What is an acceptable business name under Google Guidelines? Poll Results

There was a fair bit of comment about small business naming practices for the internet in general and Google Maps in particular after the recent upgrade to their listing guidelines. The discussion revolved around the ambiguity that exists in the naming practices in small businesses and how that should best be projected into Maps to comply with Google requirements and best represent the business.

Here are the results of the poll on what you think is allowable under Google’s new Map’s business listing guidelines and you would recommend for a client (click for a larger image):

poll-results

Please consider leaving a comment as your input will help me (& everyone else) better understand and learn about local.
What is an acceptable business name under Google Guidelines? Poll Results by

7 thoughts on “What is an acceptable business name under Google Guidelines? Poll Results”

  1. I wonder, for the majority of visitors to Mike’s website, how much bias (or “want”) was applied to voting. The top result included the city name. As a search marketer and one who understands how Maps does it’s rankings, for the most part, I would certainly want to include such a keyword loaded tag line. But I also feel that that one is right smack dab on the very grey line, maybe crossing over it. From a maps perspective the city name is pretty much implicit and including it in the keyword loaded tag line may just about cross the line.

    I’m also surprised the official name itself came in 2nd over the other 2 tag line options that just skipped on the city name.

    The decision, i guess, to include the city name may come down to competition levels for that business in that city. If service/product keywords alone can’t quite get you into the top 10, or high enough within them, then opt for including the city name to give it that little extra boost. But remain fully aware of the risks should Google crack down on you.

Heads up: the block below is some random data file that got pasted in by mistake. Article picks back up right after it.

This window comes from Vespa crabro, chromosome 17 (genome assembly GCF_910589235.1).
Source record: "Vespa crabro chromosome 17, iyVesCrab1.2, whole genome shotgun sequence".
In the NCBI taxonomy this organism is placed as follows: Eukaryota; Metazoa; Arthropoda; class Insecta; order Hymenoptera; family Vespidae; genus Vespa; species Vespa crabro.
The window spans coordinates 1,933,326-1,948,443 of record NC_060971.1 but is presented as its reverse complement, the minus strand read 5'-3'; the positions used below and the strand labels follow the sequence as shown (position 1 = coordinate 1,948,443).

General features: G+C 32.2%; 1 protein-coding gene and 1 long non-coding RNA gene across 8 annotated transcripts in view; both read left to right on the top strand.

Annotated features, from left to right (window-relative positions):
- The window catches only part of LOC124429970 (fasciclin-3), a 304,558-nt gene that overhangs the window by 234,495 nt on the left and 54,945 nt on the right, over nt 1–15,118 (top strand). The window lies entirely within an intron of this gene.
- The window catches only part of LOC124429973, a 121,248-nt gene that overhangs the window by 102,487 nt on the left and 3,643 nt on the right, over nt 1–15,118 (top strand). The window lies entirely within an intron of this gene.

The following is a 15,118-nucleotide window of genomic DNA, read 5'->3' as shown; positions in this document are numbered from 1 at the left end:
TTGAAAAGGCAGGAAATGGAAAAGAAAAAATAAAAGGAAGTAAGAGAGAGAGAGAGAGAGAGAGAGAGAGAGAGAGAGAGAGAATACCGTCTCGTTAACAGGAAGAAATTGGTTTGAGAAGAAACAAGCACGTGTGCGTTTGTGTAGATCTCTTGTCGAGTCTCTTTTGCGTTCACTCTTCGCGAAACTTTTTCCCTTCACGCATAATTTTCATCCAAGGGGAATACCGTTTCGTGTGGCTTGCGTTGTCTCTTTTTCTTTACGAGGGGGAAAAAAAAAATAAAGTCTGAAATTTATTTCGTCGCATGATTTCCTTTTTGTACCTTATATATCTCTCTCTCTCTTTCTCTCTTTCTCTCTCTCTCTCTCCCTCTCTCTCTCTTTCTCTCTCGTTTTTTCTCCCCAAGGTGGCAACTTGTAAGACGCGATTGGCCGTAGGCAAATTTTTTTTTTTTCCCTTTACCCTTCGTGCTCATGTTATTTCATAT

2. @Stever

    I am sensing that Google has deprecated the value of city name in the listing.. although I could be wrong about that.

    Clearly the survey was not very scientific but it is interesting. If you add up answers from 3 + 4 results you come to 10 as well….subtle legal differences between the two. That may have skewed the results somewhat.

    I used to do “Dallas Plumbing and Heating” but have stopped as the rules have gotten more rigorous.

    It would be useful to hear from Google on this but I doubt that we will.

  3. Another though, If keywords in business titles had zero influence on rankings I would still want to put a tagline like that for the sake of visitors recognizing what the business might actually do, when the name alone gives no clues.

    P.S. adding the keywords in the title has cross over benefits in PPC ads inside Maps. Your Adwords ads inside Maps use your business name for the ad headline, you can’t customize the copy like you can in normal text ads, then you bid on the keywords you want. Your ad then is less relevant to the keywords, does not stand out so much and gets a lower click through rate without some keywords in the title.

  4. @Stever

    I am with you. From where I sit a business name needs to communicate minimally the what and possibly the where depending on the context…when I engage a new client it is an initial part of any discussion.

    “”Option House” or “Option House Restaurant & Lounge”? Given that you are starting a new business and the previous owner had a bad reputation to say nothing about the names ability to communicate to someone outside your immediate market whatever the medium…”

    My point on the using Geography in the name is that it might be redundant…and may not offer significant ranking benefit…Google knows where the business is located….and it seems to be moving perisously close to the wrong side of the line

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